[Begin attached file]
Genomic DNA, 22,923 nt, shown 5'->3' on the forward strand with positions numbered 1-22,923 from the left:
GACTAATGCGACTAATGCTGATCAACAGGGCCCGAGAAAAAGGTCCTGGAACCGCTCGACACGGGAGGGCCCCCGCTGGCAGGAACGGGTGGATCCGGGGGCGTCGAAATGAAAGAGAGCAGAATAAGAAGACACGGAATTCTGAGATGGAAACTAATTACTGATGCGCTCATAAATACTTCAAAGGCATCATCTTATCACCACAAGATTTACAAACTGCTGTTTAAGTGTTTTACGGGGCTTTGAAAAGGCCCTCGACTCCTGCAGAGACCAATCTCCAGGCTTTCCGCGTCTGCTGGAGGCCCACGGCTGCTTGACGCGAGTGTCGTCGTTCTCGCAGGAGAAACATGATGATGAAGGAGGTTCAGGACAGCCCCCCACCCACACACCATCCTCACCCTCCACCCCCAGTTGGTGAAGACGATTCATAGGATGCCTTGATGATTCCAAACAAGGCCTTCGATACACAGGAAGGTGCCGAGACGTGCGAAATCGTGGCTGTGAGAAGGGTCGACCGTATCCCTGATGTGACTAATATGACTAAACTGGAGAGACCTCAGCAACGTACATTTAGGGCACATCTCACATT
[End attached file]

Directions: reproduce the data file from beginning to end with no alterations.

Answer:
Genomic DNA, 22,923 nt, shown 5'->3' on the forward strand with positions numbered 1-22,923 from the left:
GACTAATGCGACTAATGCTGATCAACAGGGCCCGAGAAAAAGGTCCTGGAACCGCTCGACACGGGAGGGCCCCCGCTGGCAGGAACGGGTGGATCCGGGGGCGTCGAAATGAAAGAGAGCAGAATAAGAAGACACGGAATTCTGAGATGGAAACTAATTACTGATGCGCTCATAAATACTTCAAAGGCATCATCTTATCACCACAAGATTTACAAACTGCTGTTTAAGTGTTTTACGGGGCTTTGAAAAGGCCCTCGACTCCTGCAGAGACCAATCTCCAGGCTTTCCGCGTCTGCTGGAGGCCCACGGCTGCTTGACGCGAGTGTCGTCGTTCTCGCAGGAGAAACATGATGATGAAGGAGGTTCAGGACAGCCCCCCACCCACACACCATCCTCACCCTCCACCCCCAGTTGGTGAAGACGATTCATAGGATGCCTTGATGATTCCAAACAAGGCCTTCGATACACAGGAAGGTGCCGAGACGTGCGAAATCGTGGCTGTGAGAAGGGTCGACCGTATCCCTGATGTGACTAATATGACTAAACTGGAGAGACCTCAGCAACGTACATTTAGGGCACATCTCACATT